The device was removed from the head and a mark was put on the spoke at the chisel edge.

Reference was made to the bikes manual in the POC websites‭ “‬Library‭” ‬to find the correct advance distance for my motor,‭ ‬45°‭ ‬or‭ ‬19/32‭”‬,‭ ‬and another mark made on the spoke at that distance above the TDC mark.

‭(‬If you are making up one of these be careful to check what the correct figure is for your bike,‭ ‬official figure varies by some‭ ‬10°‭ ‬according to the year of the bike.‭)

This mark was aligned against the chisel edge on the plate and the nut tightened down to lock the spoke in place.

The motor was now brought to TDC on the compression stroke and then turned backwards to take the piston back down the bore to before the ignition point,‭ ‬the new tool put in place with the spoke end down through the plug hole and the motor gently turned forwards until the piston was felt to touch against the end of the spoke.

The motor was now at the correct spot to set the magneto timing at full advance so the Magneto could now be set in place and its timing set.

This is a bit more sophisticated than the old idea of using a‭ “‬pencil down the plug-hole‭” ‬but it’s easier to use when set up,‭ ‬it has a clearer index point AND there’s no chance of losing it down the plug-hole.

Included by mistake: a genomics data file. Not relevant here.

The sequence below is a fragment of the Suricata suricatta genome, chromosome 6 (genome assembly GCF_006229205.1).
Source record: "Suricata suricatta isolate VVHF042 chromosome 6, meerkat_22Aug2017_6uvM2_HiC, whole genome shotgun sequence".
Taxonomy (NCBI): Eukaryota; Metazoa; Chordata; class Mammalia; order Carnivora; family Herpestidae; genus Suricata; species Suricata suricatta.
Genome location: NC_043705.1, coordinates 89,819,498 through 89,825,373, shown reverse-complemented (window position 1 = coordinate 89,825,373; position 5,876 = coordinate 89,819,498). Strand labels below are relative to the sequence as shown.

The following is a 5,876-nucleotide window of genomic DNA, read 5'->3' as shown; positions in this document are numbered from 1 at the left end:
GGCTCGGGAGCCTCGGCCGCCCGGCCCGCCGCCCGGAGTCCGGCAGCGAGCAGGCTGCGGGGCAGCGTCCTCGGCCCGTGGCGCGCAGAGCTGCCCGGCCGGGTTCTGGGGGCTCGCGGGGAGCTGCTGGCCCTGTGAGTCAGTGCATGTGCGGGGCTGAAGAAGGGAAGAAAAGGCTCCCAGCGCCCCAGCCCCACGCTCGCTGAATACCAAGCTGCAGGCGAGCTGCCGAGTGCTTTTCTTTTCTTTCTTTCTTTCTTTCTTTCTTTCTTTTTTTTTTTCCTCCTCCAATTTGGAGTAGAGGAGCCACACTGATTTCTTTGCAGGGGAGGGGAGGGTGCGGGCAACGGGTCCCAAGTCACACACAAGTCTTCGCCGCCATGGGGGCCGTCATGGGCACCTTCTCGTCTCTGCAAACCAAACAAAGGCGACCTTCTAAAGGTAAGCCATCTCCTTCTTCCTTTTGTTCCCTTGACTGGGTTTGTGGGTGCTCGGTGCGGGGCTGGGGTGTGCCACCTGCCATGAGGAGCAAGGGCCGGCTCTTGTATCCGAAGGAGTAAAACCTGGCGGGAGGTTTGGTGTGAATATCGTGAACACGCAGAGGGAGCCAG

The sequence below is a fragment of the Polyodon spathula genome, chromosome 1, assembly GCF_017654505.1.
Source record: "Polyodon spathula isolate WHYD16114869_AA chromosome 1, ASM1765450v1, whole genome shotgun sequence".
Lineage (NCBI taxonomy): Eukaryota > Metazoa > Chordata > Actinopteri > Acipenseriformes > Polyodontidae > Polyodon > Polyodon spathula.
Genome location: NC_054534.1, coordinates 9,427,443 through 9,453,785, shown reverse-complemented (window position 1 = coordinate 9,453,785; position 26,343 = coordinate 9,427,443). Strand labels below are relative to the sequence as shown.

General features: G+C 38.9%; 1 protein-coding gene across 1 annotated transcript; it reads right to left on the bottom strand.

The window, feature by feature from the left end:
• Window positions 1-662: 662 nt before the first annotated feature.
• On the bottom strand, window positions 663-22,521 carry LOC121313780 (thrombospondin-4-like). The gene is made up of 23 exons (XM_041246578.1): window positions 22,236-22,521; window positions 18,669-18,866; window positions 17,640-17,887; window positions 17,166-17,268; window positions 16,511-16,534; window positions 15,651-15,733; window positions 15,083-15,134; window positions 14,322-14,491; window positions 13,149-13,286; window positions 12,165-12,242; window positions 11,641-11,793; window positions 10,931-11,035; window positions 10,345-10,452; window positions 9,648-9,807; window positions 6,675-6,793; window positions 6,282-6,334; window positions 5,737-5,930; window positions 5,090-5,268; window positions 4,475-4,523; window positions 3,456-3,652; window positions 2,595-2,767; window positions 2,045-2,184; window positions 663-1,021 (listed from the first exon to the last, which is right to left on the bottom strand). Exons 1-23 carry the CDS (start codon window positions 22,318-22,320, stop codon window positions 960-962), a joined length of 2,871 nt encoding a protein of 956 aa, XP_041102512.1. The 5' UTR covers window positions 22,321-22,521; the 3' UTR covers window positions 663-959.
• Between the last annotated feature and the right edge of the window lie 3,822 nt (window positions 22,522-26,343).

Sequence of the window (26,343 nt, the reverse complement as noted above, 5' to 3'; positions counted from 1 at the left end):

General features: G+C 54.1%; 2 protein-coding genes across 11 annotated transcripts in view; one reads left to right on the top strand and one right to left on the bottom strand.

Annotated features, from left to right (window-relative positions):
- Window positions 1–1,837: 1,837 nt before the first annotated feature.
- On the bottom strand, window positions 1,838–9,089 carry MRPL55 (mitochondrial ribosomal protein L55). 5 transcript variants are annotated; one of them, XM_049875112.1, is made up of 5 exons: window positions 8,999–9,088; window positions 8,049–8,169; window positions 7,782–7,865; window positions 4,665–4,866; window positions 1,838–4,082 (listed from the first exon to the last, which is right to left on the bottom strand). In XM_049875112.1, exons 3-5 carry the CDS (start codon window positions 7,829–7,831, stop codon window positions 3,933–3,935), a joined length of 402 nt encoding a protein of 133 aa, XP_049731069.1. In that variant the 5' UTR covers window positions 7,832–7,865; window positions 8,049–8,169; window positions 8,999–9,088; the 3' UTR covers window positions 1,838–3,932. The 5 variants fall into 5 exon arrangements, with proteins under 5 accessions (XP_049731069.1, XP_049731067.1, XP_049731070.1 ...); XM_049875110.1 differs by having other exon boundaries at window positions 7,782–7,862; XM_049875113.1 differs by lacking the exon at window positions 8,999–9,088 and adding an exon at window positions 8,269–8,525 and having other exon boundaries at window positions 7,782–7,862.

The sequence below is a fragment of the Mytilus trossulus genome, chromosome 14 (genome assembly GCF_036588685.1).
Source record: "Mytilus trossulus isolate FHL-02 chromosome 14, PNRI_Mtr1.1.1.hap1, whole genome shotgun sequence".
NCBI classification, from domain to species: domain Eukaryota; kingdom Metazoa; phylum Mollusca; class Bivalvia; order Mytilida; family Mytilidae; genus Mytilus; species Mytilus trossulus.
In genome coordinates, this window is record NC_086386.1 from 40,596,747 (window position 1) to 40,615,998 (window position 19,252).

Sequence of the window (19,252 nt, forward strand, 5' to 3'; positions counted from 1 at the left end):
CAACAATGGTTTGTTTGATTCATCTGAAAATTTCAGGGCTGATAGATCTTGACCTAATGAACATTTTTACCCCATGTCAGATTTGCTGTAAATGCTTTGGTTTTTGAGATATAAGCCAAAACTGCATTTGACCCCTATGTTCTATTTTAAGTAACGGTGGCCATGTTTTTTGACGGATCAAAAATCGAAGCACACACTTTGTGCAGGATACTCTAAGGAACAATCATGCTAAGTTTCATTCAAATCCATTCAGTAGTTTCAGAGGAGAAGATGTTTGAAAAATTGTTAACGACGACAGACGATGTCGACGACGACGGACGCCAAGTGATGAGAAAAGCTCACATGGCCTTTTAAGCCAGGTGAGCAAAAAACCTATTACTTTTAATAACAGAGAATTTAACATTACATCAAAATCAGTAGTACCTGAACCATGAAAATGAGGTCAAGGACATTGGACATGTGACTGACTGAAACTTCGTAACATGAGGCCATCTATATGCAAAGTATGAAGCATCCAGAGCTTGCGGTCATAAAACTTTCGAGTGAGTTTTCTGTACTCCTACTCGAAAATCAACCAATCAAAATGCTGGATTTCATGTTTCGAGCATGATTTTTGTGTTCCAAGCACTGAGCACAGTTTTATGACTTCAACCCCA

This new tool is small enough to keep in the tool-set carried on the bike itself, I’ve got an old tobacco‭ tin with the tappet spanners, push-rod tube spanner, mag spanners, a set of feelers, a packet of cigarette papers and now this tool kept in the toolbox, ‬after all,‭ ‬if you have it with you then you won’t need it but if you haven’t got it you will‭!

timing gears

Belt Up‭ (‬Part Two‭)

As the old lady was being laid up for the winter the chance was taken to drain and remove the fuel tank,‭ ‬this was rinsed out to remove any accumulated crap from across the season and the tank stored on a shelf out of the way.‭ ‬With the modern petrol brews having a limited shelf life it’s no longer a good idea to leave the tank full over the winter.

The carburetter was also drained so that the fuel in it could not evaporate and leave a varnish of additives choking the pilot jets.‭ (‬I was caught out by this last winter with the Velo and wound up having to put her carb in an ultrasonic cleaner to clear it out‭!‬.‭)

Next was to remove the magneto and dynamo and shelve these also for now.‭

This had cleared the decks so next step was to remove the timing cover.

 

timing gears

Open Timing Case

The joint was initially just cracked open so as to drain the oil and then the cover was removed,‭ ‬forgetting of course to catch the oil pumps pressure pad and spring as they dropped into the drained oil‭!‬.